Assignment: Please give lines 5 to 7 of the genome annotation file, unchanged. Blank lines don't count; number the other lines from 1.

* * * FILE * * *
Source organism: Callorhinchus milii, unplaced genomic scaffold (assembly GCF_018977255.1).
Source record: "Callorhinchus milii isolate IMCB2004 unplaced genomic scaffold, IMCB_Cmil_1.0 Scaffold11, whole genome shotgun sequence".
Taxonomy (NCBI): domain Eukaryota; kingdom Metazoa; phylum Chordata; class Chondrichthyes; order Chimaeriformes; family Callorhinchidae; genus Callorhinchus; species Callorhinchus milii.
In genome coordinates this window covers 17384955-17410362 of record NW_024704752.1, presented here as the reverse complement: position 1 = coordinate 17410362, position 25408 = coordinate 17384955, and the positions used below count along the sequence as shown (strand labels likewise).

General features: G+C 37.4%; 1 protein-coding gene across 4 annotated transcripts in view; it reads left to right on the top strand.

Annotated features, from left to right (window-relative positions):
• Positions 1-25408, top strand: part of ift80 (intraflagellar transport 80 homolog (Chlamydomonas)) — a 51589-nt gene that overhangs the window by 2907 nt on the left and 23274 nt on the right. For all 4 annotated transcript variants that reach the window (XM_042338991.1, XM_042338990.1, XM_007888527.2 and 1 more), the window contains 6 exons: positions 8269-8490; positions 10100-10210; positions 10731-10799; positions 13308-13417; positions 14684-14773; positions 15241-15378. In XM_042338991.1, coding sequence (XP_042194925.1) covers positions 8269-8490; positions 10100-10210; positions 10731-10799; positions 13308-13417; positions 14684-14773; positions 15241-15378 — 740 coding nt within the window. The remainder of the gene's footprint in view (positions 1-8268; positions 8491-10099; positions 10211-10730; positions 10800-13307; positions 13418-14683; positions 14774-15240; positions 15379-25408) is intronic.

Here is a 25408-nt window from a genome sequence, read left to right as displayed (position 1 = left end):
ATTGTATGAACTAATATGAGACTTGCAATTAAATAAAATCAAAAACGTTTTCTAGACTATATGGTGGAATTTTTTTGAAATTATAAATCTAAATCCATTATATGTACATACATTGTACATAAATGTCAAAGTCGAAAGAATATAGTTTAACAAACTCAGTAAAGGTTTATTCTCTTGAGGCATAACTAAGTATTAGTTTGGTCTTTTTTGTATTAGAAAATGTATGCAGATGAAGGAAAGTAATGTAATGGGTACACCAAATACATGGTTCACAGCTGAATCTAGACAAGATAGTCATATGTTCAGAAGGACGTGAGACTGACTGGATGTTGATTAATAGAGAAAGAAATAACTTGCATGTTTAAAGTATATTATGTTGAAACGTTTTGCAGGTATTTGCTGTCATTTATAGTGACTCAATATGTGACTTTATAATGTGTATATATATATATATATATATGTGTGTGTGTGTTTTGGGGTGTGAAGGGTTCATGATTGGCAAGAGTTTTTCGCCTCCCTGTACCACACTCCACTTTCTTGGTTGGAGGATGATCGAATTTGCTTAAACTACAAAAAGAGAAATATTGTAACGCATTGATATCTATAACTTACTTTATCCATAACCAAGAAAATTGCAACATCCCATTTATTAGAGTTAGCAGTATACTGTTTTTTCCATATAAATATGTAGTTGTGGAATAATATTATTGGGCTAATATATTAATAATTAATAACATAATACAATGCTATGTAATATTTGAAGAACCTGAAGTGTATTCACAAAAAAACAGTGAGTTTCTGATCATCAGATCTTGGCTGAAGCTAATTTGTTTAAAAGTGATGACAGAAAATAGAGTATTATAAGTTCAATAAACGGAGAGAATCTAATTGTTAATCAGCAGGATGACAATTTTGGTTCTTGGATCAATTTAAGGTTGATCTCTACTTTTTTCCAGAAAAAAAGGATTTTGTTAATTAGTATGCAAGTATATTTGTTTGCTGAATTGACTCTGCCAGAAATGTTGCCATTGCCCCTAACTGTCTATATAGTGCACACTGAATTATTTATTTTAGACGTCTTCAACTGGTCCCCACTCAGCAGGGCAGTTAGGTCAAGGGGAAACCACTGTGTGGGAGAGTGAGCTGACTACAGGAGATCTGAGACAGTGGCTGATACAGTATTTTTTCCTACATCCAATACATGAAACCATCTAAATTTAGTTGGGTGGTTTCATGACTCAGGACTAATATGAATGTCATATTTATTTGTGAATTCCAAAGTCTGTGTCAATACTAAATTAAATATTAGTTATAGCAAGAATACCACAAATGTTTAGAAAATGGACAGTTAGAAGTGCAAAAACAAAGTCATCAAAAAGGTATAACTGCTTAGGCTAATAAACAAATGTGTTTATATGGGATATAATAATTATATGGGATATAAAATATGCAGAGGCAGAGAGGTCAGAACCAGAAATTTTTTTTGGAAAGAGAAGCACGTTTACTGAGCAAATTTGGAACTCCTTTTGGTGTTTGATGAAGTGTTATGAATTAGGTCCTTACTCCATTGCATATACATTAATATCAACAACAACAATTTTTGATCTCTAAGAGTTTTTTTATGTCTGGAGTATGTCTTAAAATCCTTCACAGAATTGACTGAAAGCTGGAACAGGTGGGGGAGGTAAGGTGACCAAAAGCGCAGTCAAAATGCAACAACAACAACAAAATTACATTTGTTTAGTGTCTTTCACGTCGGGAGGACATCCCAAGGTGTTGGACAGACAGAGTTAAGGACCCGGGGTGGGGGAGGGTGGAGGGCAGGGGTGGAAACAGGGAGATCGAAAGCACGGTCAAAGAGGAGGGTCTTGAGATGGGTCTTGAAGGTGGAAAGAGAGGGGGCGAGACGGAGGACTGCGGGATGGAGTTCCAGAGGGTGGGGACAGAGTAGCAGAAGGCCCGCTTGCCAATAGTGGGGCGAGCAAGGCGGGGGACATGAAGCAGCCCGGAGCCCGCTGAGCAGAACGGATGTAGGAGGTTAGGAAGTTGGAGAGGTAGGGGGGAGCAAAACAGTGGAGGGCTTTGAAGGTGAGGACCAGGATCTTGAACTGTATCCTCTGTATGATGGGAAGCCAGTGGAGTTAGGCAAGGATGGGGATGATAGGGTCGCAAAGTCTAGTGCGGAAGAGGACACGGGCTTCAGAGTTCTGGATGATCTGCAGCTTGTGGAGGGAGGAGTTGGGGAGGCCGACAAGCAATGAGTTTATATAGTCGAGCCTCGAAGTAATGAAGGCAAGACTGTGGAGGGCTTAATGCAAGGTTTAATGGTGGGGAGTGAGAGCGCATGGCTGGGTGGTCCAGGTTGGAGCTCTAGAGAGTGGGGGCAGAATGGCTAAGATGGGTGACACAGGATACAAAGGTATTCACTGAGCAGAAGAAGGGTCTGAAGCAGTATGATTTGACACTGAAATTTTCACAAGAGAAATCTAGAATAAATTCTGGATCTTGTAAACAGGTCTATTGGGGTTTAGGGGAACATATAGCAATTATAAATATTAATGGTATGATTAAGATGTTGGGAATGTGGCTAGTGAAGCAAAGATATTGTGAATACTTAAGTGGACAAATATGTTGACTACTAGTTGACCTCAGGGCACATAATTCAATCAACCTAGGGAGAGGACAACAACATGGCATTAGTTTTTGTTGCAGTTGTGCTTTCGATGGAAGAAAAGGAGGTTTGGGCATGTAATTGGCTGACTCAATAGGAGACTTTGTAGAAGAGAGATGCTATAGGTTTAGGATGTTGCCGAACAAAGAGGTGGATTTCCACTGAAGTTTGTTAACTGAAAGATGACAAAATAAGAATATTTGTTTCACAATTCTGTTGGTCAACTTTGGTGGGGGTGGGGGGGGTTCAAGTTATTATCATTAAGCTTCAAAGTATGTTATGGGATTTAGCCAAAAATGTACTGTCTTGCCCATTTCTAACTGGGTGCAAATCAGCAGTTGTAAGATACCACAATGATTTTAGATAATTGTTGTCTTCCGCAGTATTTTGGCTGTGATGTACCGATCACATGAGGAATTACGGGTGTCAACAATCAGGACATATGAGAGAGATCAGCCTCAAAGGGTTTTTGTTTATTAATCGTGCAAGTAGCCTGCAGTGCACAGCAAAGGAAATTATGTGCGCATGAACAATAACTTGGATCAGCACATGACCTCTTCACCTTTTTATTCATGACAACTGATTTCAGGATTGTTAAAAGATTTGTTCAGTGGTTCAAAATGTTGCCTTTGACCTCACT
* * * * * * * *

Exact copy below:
General features: G+C 37.4%; 1 protein-coding gene across 4 annotated transcripts in view; it reads left to right on the top strand.

Annotated features, from left to right (window-relative positions):
• Positions 1-25408, top strand: part of ift80 (intraflagellar transport 80 homolog (Chlamydomonas)) — a 51589-nt gene that overhangs the window by 2907 nt on the left and 23274 nt on the right. For all 4 annotated transcript variants that reach the window (XM_042338991.1, XM_042338990.1, XM_007888527.2 and 1 more), the window contains 6 exons: positions 8269-8490; positions 10100-10210; positions 10731-10799; positions 13308-13417; positions 14684-14773; positions 15241-15378. In XM_042338991.1, coding sequence (XP_042194925.1) covers positions 8269-8490; positions 10100-10210; positions 10731-10799; positions 13308-13417; positions 14684-14773; positions 15241-15378 — 740 coding nt within the window. The remainder of the gene's footprint in view (positions 1-8268; positions 8491-10099; positions 10211-10730; positions 10800-13307; positions 13418-14683; positions 14774-15240; positions 15379-25408) is intronic.